Southern states, from Arizona to North Carolina, have closed down at least 868 polling places since the US Supreme Court struck down part of the Voting Rights Act in 2013. (The Voting Rights Act could have allowed the Department of Justice to stop these closures before, but not anymore.) These are only the closures tracked in about half the counties that were once covered by the Voting Rights Act due to their long histories of racial discrimination, so there have likely been hundreds or even thousands more closures nationwide.
8. Voter roll purges:
Several states have attempted to conduct sweeping purges of voter rolls, potentially undoing voters’ registration without their knowledge. Some of these purges — such as North Carolina’s and Florida’s — have been overturned by courts, but not all are even known to the public until it’s too late. In June 2018, a divided U.S. Supreme Court upheld Ohio’s method for removing ineligible voters from its rolls, saying it does not violate any part of the National Voter Registration Act.
9. Reduction in state services:
When Alabama, for example, was required to offer a free alternative to a driver’s license, it responded by closing Department of Motor Vehicles (DMV) offices in areas with large black populations.
These are just some examples of an organized effort toward voter suppression in the United States. Others include disinformation about voting procedures, transgender disenfranchisement, and inequality in Election Day resources. Many Americans who have been convicted of a felony but are now out of prison, on parole or on probation may want to vote, but many states have laws that expressly limit their voting rights.
The nation’s 435 House districts are adjusted after each decennial census. The goal, as required by the U.S. Supreme Court, is to make sure that, in states with more than one House member, the congressional districts have roughly the same number of people. (State legislative districts are redrawn as well.)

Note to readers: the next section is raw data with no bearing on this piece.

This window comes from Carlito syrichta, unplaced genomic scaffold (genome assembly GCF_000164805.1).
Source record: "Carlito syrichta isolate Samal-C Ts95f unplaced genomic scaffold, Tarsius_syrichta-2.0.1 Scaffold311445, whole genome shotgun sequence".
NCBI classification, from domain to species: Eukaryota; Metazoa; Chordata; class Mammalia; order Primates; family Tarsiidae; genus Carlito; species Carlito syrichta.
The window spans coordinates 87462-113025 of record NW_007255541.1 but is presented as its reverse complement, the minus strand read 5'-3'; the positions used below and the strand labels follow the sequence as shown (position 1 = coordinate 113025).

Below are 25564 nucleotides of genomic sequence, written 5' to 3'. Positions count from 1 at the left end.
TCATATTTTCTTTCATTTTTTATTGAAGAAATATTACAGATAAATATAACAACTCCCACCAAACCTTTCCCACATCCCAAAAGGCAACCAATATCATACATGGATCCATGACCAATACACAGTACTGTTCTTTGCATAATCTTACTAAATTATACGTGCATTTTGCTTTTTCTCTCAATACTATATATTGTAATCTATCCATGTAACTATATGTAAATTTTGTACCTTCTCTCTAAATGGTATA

At present, Republicans control 67 of the 99 chambers and control both chambers in 32 states. The party that controls two branches of state government can steer the direction of elections for a decade. Gerrymandering works by Party A “packing,” or cramming many of Party B’s voters into a few districts that it will win overwhelmingly, with many (wasted) votes to spare. The other technique, “cracking,” splinters Party B’s voters among multiple districts so that it can’t prevail in any of them. To counter the influence of politics, Some states have have shifted redistricting responsibility to an independent or bipartisan board or commission. Others have not.
This past February, Pennsylvania’s Supreme Court has redrawn the map of the state’s congressional districts, overturning a Republican gerrymander that’s been used in the past three congressional elections.
Yet in June, the Supreme Court favored Republicans in other states accused of gerrymandering.
Take action through the League of Women Voters :” We actively oppose discriminatory voter photo ID laws, fight against attacks voter registration process and hold lawmakers accountable when they try to institute last-minute Election Day barriers. We work year-round to combat voter suppression through advocacy, grassroots organizing, legal action and public education. Our efforts have resulted in the protection of voting rights and ballot access for millions of Americans.”
Dissent, an online magazine published by the University of Pennsylvania Press, offers concrete straggles in How To Fight Voter Suppression in 2018.
Donate to ACLU. “Through litigation and advocacy, the ACLU is fighting back against attempts to curtail an essential right in our democracy, the right to vote. ”
State lawmakers have had more latitude than ever to enact laws affecting whether, how and when one can vote in a federal election. Become involved in state elections. My prior post This Land Is Your Land tells you how.
“My story is a freedom song of struggle. It is about finding one’s purpose, how to overcome fear and to stand up for causes bigger than one’s self.”
Coretta Scott King